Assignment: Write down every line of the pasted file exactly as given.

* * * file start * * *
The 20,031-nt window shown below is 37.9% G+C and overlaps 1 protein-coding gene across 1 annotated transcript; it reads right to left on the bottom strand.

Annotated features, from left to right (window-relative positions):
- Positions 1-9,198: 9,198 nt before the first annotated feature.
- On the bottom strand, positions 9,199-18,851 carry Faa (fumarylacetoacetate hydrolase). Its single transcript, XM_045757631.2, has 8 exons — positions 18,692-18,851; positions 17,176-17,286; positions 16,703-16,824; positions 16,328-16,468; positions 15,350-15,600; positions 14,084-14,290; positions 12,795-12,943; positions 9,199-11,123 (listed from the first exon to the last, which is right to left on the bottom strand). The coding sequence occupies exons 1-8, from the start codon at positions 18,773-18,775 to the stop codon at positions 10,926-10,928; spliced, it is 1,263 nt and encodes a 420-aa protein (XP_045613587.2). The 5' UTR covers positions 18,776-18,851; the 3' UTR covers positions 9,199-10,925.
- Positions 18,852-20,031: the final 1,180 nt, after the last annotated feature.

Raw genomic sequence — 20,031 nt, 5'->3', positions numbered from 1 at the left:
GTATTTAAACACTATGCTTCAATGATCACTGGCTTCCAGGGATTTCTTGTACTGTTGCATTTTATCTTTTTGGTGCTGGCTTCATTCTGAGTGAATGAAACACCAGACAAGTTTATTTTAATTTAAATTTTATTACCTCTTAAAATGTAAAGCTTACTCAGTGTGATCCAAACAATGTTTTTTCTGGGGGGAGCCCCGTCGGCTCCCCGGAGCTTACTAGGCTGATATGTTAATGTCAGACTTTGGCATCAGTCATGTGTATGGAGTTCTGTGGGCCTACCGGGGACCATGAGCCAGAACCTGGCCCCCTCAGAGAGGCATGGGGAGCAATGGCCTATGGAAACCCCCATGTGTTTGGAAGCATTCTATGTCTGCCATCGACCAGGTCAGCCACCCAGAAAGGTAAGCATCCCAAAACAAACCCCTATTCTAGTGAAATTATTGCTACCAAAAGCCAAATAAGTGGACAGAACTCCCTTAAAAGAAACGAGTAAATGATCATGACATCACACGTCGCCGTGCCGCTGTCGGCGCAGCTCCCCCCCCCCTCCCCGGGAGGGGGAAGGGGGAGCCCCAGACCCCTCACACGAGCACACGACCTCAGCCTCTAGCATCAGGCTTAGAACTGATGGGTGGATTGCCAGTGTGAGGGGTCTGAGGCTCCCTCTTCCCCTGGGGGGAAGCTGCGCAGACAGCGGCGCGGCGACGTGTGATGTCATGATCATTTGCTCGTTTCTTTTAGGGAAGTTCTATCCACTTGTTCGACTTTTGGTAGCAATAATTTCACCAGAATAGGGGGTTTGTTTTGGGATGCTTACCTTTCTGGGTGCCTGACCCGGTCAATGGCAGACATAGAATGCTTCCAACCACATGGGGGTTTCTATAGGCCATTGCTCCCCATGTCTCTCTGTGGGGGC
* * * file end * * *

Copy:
The 20,031-nt window shown below is 37.9% G+C and overlaps 1 protein-coding gene across 1 annotated transcript; it reads right to left on the bottom strand.

Annotated features, from left to right (window-relative positions):
- Positions 1-9,198: 9,198 nt before the first annotated feature.
- On the bottom strand, positions 9,199-18,851 carry Faa (fumarylacetoacetate hydrolase). Its single transcript, XM_045757631.2, has 8 exons — positions 18,692-18,851; positions 17,176-17,286; positions 16,703-16,824; positions 16,328-16,468; positions 15,350-15,600; positions 14,084-14,290; positions 12,795-12,943; positions 9,199-11,123 (listed from the first exon to the last, which is right to left on the bottom strand). The coding sequence occupies exons 1-8, from the start codon at positions 18,773-18,775 to the stop codon at positions 10,926-10,928; spliced, it is 1,263 nt and encodes a 420-aa protein (XP_045613587.2). The 5' UTR covers positions 18,776-18,851; the 3' UTR covers positions 9,199-10,925.
- Positions 18,852-20,031: the final 1,180 nt, after the last annotated feature.

Raw genomic sequence — 20,031 nt, 5'->3', positions numbered from 1 at the left:
GTATTTAAACACTATGCTTCAATGATCACTGGCTTCCAGGGATTTCTTGTACTGTTGCATTTTATCTTTTTGGTGCTGGCTTCATTCTGAGTGAATGAAACACCAGACAAGTTTATTTTAATTTAAATTTTATTACCTCTTAAAATGTAAAGCTTACTCAGTGTGATCCAAACAATGTTTTTTCTGGGGGGAGCCCCGTCGGCTCCCCGGAGCTTACTAGGCTGATATGTTAATGTCAGACTTTGGCATCAGTCATGTGTATGGAGTTCTGTGGGCCTACCGGGGACCATGAGCCAGAACCTGGCCCCCTCAGAGAGGCATGGGGAGCAATGGCCTATGGAAACCCCCATGTGTTTGGAAGCATTCTATGTCTGCCATCGACCAGGTCAGCCACCCAGAAAGGTAAGCATCCCAAAACAAACCCCTATTCTAGTGAAATTATTGCTACCAAAAGCCAAATAAGTGGACAGAACTCCCTTAAAAGAAACGAGTAAATGATCATGACATCACACGTCGCCGTGCCGCTGTCGGCGCAGCTCCCCCCCCCCTCCCCGGGAGGGGGAAGGGGGAGCCCCAGACCCCTCACACGAGCACACGACCTCAGCCTCTAGCATCAGGCTTAGAACTGATGGGTGGATTGCCAGTGTGAGGGGTCTGAGGCTCCCTCTTCCCCTGGGGGGAAGCTGCGCAGACAGCGGCGCGGCGACGTGTGATGTCATGATCATTTGCTCGTTTCTTTTAGGGAAGTTCTATCCACTTGTTCGACTTTTGGTAGCAATAATTTCACCAGAATAGGGGGTTTGTTTTGGGATGCTTACCTTTCTGGGTGCCTGACCCGGTCAATGGCAGACATAGAATGCTTCCAACCACATGGGGGTTTCTATAGGCCATTGCTCCCCATGTCTCTCTGTGGGGGC